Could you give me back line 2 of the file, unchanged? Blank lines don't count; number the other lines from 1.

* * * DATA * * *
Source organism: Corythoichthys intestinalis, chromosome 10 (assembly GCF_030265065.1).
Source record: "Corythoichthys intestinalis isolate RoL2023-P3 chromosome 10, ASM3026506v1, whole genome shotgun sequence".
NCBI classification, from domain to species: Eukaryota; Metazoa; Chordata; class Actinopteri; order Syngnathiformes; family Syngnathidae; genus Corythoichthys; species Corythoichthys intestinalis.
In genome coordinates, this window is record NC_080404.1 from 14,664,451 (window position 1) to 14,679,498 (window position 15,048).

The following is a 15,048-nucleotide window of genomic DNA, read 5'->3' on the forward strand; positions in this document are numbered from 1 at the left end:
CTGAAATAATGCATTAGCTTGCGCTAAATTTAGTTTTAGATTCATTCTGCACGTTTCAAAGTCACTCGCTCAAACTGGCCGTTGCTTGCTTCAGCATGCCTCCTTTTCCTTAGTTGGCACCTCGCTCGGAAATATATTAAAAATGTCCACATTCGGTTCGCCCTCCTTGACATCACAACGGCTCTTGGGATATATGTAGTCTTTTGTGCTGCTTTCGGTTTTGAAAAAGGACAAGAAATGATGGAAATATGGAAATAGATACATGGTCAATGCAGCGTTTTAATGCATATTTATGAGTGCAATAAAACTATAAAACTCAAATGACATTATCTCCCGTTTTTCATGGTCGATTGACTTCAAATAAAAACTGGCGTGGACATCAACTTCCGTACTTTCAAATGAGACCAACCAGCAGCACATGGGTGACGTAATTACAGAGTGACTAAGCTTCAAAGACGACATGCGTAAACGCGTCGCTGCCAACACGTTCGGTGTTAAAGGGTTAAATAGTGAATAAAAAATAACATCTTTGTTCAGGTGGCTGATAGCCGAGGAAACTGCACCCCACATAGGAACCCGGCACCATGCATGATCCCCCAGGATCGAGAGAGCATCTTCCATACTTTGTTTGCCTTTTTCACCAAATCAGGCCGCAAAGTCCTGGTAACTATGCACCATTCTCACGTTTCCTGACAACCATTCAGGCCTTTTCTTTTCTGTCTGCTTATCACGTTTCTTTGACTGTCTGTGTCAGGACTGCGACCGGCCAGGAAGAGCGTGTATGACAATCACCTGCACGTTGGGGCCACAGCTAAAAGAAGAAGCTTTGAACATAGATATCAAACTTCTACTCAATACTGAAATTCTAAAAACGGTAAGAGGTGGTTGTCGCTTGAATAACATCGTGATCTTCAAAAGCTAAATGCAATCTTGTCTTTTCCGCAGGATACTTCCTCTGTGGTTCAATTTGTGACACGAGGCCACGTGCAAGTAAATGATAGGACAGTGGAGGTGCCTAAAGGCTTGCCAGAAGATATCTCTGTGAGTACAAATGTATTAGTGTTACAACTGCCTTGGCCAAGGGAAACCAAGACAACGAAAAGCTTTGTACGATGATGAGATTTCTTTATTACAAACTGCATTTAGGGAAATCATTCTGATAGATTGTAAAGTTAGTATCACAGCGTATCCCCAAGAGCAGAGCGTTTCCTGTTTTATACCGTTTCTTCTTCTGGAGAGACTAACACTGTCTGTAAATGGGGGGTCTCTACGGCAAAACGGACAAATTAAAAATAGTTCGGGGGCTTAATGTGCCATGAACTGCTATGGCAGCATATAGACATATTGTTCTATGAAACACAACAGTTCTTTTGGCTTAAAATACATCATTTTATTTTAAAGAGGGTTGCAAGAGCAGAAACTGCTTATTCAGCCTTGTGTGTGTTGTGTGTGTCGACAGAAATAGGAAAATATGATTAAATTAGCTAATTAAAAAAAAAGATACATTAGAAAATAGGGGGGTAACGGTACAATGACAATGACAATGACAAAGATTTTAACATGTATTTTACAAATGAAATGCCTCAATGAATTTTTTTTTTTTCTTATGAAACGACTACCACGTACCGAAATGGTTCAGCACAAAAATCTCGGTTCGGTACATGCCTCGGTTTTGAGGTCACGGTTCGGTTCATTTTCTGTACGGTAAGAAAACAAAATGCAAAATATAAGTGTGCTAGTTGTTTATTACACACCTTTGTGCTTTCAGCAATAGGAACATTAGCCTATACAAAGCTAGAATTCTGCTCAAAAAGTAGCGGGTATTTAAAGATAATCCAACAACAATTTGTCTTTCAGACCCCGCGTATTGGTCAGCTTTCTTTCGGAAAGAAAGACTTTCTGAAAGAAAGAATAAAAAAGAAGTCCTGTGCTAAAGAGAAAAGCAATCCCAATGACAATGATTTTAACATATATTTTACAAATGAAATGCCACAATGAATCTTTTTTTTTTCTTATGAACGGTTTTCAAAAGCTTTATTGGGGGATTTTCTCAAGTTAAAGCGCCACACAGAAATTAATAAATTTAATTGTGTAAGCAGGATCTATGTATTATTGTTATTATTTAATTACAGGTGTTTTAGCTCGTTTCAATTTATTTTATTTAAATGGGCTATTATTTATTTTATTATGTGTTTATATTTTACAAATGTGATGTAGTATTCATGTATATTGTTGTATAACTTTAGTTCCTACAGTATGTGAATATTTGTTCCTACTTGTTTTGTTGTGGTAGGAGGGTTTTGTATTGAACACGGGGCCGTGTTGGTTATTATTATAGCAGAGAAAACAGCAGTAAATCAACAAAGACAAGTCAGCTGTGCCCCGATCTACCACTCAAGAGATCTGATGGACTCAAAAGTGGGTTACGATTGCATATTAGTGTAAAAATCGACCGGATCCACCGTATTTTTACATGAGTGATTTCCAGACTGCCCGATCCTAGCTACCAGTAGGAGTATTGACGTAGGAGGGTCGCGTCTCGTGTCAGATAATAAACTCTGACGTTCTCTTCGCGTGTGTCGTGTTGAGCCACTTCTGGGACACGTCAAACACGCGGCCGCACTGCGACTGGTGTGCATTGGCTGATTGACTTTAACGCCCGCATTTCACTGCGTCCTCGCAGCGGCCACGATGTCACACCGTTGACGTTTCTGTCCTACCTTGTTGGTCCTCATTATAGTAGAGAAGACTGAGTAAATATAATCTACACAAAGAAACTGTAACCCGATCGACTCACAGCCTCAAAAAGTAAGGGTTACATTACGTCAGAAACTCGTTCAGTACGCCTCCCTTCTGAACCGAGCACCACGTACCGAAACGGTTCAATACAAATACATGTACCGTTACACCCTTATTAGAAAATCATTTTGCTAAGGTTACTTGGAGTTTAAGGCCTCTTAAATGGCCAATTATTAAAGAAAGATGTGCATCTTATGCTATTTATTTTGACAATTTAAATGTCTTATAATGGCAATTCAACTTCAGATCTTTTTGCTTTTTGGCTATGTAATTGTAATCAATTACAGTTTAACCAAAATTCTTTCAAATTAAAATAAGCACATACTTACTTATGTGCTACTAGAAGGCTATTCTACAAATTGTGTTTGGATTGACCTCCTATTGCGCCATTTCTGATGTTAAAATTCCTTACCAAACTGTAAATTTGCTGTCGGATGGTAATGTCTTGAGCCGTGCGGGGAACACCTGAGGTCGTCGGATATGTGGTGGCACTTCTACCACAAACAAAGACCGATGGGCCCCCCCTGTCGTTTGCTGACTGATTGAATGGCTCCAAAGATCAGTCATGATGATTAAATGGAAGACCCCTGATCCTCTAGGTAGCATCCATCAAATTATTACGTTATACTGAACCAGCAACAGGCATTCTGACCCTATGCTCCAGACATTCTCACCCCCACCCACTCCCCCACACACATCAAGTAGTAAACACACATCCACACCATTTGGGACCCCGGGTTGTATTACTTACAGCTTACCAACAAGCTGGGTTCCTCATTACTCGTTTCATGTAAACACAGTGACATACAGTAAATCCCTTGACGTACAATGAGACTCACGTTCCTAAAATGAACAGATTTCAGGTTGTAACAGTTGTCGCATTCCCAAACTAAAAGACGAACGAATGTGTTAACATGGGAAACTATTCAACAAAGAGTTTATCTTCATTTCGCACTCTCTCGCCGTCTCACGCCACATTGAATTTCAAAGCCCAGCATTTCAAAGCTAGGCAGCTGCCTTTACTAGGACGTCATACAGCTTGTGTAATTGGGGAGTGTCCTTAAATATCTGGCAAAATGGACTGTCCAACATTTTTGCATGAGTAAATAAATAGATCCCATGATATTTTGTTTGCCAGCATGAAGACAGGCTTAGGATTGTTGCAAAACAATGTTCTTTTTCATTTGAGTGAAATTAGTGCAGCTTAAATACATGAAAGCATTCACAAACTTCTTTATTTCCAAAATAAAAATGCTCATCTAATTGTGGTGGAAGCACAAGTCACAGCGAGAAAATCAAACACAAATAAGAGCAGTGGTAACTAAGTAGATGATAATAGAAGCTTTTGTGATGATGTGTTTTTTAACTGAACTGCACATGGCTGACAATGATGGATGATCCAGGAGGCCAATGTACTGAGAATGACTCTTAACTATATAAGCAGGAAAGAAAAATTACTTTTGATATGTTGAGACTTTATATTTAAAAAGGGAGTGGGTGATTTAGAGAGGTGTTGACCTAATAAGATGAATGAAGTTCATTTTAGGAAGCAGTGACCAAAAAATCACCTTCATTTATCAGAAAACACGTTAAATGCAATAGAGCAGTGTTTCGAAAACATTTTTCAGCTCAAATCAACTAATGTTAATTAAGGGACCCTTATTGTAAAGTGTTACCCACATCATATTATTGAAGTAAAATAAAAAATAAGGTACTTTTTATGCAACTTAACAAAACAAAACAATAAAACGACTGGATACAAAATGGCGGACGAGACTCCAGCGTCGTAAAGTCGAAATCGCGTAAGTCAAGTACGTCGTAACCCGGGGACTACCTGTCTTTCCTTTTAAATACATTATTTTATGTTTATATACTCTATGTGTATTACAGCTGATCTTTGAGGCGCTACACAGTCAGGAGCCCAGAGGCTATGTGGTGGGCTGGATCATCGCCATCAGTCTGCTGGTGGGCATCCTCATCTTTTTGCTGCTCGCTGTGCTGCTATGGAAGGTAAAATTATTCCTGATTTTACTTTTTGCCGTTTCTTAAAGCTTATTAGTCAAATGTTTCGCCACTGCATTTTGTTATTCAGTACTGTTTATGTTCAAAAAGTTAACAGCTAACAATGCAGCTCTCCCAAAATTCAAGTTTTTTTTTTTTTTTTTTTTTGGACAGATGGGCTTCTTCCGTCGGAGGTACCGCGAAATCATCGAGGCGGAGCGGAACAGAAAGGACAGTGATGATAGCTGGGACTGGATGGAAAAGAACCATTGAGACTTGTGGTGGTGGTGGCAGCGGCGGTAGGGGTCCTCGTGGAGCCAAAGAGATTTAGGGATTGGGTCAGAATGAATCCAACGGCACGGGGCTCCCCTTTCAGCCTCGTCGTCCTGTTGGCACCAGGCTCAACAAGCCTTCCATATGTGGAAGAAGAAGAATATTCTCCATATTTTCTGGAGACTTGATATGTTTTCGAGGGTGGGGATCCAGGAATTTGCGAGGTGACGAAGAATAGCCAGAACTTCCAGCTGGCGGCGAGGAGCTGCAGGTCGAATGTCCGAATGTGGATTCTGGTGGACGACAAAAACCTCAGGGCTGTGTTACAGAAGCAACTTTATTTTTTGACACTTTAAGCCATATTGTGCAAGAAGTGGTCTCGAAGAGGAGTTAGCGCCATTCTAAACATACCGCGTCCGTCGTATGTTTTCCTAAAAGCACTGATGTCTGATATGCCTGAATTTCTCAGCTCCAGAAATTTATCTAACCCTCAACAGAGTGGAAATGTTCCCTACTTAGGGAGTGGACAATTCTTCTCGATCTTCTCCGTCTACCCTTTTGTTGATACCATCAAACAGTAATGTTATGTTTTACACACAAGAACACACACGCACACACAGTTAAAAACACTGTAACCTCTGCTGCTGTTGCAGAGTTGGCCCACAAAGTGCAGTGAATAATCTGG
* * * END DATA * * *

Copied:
Source record: "Corythoichthys intestinalis isolate RoL2023-P3 chromosome 10, ASM3026506v1, whole genome shotgun sequence".